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Why machine learning is the new BI

Mary Branscombe | April 21, 2016
Get ready for artificial intelligence and automation that helps you make business decisions rather than just understanding what happened in the past.

“The fundamental customer challenge hasn't changed; how do I go from the data that I have, to getting some insights, to actually enabling some an action or driving something forward?” What the tools in Cortana Analytics can do is reduce the number of manual steps you have to take to get to those actions.

“The basic way to go from data to decisions is a static report that says what happened. If I'm in sales and I want to look at what my sales look like by region for the last quarter, that's my static report, and then there's some manual steps I take before I go make a decision,” he explains.

“The next piece of it is not just something happened but why it happened. My sales went down last quarter, but did they go down because my top three deals didn't go through or because my average deal size went down? How do I slice and dice the data [to find out]? So I have a dashboard with reports I can interact with to understand why something happens, and that typically reduces the numbers of manual steps before I can make a decision and take some actions. Then we get into prediction; not just after-the-fact ‘my sales went down and I know why’ but tell me beforehand, based on my forecast, that I might not make my target for the month so I can respond.”

Business automation would mean the fewest possible manual steps. Oberoi explains what that might look like.

“The final piece of it is recommendation and decision automation. Ultimately, you want to get to a place where the system is proactively informing you, not just what might happen but what you can do about it. ‘It looks like you're going to miss your forecast next week. Based on that, you have two promotions lined up and those are hooked up to your CRM system; do you want to pull those promotions forward by a week, yes or no?’ You say yes, and you have the business process and the workflow set up, fully automated, and it helps you pull that forward by a week.”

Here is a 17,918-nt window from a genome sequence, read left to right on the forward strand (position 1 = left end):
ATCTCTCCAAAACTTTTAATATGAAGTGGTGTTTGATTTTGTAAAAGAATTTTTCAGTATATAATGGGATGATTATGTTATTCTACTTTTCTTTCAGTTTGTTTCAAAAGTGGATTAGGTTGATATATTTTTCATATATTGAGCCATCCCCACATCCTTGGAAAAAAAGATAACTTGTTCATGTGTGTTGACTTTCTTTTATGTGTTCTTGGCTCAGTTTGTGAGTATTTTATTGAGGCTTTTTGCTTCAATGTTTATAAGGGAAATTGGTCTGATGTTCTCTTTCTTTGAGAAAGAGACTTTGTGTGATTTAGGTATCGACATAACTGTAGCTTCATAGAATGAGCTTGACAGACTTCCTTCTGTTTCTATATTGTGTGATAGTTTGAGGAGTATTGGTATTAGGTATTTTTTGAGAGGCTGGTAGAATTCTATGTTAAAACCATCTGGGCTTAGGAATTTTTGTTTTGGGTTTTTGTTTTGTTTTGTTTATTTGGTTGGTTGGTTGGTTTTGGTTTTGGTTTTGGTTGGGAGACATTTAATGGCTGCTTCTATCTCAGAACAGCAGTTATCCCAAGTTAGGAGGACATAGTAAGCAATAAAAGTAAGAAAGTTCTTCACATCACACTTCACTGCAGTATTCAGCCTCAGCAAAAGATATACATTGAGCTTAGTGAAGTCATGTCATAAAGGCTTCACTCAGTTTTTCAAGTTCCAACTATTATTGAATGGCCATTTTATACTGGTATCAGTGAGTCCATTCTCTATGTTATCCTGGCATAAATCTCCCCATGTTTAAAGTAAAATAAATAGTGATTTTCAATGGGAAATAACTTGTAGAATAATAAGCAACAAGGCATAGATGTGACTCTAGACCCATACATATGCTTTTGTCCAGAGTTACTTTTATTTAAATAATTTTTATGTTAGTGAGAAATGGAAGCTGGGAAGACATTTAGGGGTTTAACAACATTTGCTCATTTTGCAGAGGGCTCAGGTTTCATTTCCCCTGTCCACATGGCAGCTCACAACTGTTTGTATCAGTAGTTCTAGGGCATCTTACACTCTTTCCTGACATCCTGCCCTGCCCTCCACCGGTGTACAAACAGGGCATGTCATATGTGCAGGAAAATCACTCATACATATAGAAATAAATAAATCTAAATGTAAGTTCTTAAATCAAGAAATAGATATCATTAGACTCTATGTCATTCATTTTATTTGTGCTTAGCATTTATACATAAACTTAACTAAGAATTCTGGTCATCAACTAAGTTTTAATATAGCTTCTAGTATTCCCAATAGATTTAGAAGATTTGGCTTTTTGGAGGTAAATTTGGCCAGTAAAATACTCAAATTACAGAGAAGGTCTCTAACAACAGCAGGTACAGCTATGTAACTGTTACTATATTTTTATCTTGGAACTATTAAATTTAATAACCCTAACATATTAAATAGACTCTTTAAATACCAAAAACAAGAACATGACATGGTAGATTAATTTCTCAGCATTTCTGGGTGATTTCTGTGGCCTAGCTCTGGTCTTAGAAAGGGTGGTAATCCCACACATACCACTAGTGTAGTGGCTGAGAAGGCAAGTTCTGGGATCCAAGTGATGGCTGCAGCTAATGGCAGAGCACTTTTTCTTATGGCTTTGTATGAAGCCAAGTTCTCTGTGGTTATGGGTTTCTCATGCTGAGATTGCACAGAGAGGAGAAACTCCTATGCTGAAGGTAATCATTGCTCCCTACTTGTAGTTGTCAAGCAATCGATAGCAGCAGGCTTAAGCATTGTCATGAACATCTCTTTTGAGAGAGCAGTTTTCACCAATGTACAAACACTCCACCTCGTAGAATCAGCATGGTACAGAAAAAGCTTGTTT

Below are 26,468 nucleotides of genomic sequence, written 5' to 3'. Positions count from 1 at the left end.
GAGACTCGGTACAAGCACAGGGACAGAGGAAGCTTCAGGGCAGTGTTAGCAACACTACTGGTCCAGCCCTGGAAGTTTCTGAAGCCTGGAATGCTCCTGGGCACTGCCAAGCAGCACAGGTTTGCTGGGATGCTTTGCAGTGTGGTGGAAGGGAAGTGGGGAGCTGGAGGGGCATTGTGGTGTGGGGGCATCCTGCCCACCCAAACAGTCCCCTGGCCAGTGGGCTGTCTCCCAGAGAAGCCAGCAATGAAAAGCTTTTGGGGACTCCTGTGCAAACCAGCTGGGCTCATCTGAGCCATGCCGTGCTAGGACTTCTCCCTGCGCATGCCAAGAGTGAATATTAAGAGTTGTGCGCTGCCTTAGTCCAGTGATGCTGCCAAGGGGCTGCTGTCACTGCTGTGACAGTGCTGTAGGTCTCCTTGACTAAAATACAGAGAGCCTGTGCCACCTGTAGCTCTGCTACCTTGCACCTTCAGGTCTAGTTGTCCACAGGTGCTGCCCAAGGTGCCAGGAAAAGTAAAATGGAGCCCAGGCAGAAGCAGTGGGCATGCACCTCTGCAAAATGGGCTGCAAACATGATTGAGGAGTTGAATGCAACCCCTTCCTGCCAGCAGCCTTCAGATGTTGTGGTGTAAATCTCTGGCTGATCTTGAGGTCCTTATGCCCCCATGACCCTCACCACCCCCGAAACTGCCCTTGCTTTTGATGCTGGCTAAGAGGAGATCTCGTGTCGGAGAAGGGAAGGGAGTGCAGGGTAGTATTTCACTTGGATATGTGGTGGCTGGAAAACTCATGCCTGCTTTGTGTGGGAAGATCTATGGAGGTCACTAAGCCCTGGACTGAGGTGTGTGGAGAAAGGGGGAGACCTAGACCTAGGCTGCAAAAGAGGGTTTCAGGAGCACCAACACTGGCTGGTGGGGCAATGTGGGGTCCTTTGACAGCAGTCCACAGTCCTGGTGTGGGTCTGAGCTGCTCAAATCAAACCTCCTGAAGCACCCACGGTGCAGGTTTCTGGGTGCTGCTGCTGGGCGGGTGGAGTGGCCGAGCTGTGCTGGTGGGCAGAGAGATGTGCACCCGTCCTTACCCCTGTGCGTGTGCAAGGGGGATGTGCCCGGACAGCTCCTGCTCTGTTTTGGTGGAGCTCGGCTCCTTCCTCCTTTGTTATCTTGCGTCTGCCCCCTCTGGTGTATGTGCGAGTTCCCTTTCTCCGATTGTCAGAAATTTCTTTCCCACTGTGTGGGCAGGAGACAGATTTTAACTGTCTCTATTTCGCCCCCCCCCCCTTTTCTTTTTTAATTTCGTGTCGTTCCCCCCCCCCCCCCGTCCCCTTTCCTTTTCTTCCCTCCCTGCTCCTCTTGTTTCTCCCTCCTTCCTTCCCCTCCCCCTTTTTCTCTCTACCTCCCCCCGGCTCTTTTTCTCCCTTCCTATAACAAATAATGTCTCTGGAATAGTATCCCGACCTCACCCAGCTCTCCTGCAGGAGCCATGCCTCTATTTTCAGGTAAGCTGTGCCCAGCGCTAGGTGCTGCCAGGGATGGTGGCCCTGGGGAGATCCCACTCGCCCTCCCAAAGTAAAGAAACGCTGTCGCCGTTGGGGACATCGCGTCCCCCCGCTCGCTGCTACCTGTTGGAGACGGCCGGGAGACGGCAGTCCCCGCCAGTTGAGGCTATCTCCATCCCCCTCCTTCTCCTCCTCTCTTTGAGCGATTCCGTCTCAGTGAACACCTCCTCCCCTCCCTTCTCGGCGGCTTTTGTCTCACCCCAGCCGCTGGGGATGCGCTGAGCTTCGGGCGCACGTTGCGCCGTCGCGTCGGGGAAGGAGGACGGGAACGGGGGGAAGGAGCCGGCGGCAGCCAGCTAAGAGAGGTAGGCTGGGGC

That kind of advice will often come from an intelligent assistant; in Microsoft’s case, that’s Cortana, who can already take reminders and suggest when it’s time to leave for a meeting, as well as answering questions. Oberoi thinks that’s just as useful for business tasks where a reminder could tell employees they need to send in their expense report and those questions can be about your business; “what were the biggest deals we closed last quarter?” or “which of our customers are most likely to churn in the next quarter?” or “alert me if this customer ever has a 90 percent chance of churn in the next 30 days.”


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